I can’t really believe that we’re eating salmon every week; it’s always been a rarity for me (we would have it only at Grandma’s). But it’s $5/pound, less than $1/pound more than chicken, and occasional fish is supposed to be very healthy. It’s not hard to cook, either.

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A story used the tag for a jury that refused to indict a man who shot and killed someone trying to steal his car at night. There is discussion of it here (if you decide to look, brace yourself for an unthreaded discussion; it’s impossible to tell who’s responding to what). I’m upset because people are defending this guy and saying he had a right to do so.

I could go into the argument, and try to show what I think is right, but I don’t really have time to do that. But dammit, when people say it’s okay to kill someone for breaking the law, I want them to die the next time they break the speed limit. It would be poetic justice. The punishment should match the crime. I think it makes sense to be able to defend yourself, but killing people over property is not fair, right, or just.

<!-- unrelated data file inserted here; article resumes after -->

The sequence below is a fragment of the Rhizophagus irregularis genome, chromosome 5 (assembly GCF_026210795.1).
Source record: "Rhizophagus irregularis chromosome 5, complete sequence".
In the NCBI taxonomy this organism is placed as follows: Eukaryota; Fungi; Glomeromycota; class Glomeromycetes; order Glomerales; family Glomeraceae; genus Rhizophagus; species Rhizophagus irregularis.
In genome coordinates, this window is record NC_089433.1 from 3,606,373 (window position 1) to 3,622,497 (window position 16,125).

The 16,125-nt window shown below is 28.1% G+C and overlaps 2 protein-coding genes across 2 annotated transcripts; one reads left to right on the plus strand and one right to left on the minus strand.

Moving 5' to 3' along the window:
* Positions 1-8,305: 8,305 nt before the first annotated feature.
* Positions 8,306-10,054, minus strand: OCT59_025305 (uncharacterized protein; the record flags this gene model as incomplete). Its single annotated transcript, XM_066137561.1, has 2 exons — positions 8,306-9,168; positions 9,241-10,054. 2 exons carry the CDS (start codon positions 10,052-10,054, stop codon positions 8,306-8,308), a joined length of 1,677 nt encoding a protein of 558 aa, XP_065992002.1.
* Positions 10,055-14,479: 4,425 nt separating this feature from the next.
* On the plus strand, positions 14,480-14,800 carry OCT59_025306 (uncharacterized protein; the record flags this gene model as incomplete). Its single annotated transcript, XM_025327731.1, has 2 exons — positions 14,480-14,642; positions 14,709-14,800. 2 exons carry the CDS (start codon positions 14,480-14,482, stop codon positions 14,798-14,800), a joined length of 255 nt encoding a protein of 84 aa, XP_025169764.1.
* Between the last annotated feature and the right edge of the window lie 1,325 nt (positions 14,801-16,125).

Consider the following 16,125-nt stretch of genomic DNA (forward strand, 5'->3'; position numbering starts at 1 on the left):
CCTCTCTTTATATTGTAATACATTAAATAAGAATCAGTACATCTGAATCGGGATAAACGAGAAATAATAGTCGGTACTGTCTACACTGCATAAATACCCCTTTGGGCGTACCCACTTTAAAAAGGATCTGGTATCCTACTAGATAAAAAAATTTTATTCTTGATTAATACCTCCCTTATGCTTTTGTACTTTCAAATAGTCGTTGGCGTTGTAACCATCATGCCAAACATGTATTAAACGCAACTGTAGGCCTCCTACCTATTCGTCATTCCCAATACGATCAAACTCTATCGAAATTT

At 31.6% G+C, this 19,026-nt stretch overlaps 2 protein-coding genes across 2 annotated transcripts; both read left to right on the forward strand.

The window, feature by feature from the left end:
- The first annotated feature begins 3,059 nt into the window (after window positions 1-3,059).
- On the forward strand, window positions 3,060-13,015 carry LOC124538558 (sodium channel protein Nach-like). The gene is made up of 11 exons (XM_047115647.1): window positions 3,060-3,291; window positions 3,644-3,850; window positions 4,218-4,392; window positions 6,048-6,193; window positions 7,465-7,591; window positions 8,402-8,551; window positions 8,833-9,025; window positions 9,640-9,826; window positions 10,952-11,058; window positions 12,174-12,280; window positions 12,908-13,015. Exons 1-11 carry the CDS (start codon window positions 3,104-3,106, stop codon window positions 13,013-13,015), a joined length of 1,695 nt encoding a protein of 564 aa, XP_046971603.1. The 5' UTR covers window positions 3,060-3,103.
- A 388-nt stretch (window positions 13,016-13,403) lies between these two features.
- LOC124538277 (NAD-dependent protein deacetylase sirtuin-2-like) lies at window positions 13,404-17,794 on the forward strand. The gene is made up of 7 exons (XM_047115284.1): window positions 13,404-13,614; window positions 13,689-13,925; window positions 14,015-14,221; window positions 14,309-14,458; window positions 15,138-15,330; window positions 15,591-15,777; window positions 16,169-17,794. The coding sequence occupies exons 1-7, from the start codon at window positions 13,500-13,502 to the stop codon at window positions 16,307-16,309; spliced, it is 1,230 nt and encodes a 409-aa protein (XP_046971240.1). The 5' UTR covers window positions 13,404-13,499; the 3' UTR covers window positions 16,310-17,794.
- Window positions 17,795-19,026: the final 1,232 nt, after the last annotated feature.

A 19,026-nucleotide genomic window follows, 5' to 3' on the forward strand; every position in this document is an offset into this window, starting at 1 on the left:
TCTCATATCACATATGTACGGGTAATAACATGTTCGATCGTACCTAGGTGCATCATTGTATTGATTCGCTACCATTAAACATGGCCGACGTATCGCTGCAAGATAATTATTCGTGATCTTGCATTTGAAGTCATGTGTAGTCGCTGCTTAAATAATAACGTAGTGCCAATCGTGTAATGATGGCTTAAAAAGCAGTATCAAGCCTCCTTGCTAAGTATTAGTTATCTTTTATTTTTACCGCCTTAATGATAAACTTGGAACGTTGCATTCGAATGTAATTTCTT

I would love to rant for a while more, but I ought to go do productive things, like practice guitar or work on my class project.

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Research Projects: the rack on which I am wracked

I wrote recently about how my class project for Statistical Natural Language Processing is a hassle. I had a good idea, which I explained in my recent post, but Jerry Feldman (my possible advisor) basically nixed it. He favors a topic which is less interesting, and I don’t know whether I can contribute much to it.

So, today, I went and discussed this with Dan Klein, the professor to the class. He still thinks the project I proposed is fine; the issue is that it’s not 100% language-based, but he doesn’t care that much. As long as I have a good statistical model, it is relevant to the class. I’ll think about what the model should be, and I’ll meet with someone to discuss the other (less interesting) topic, and I’ll try to reach a decision. I’ll probably talk with Jerry Feldman one more time before I reach any conclusions, but I want to get everything straight before I go see him again. Anyway, I feel less depressed about it than I did the other day. It’ll work out.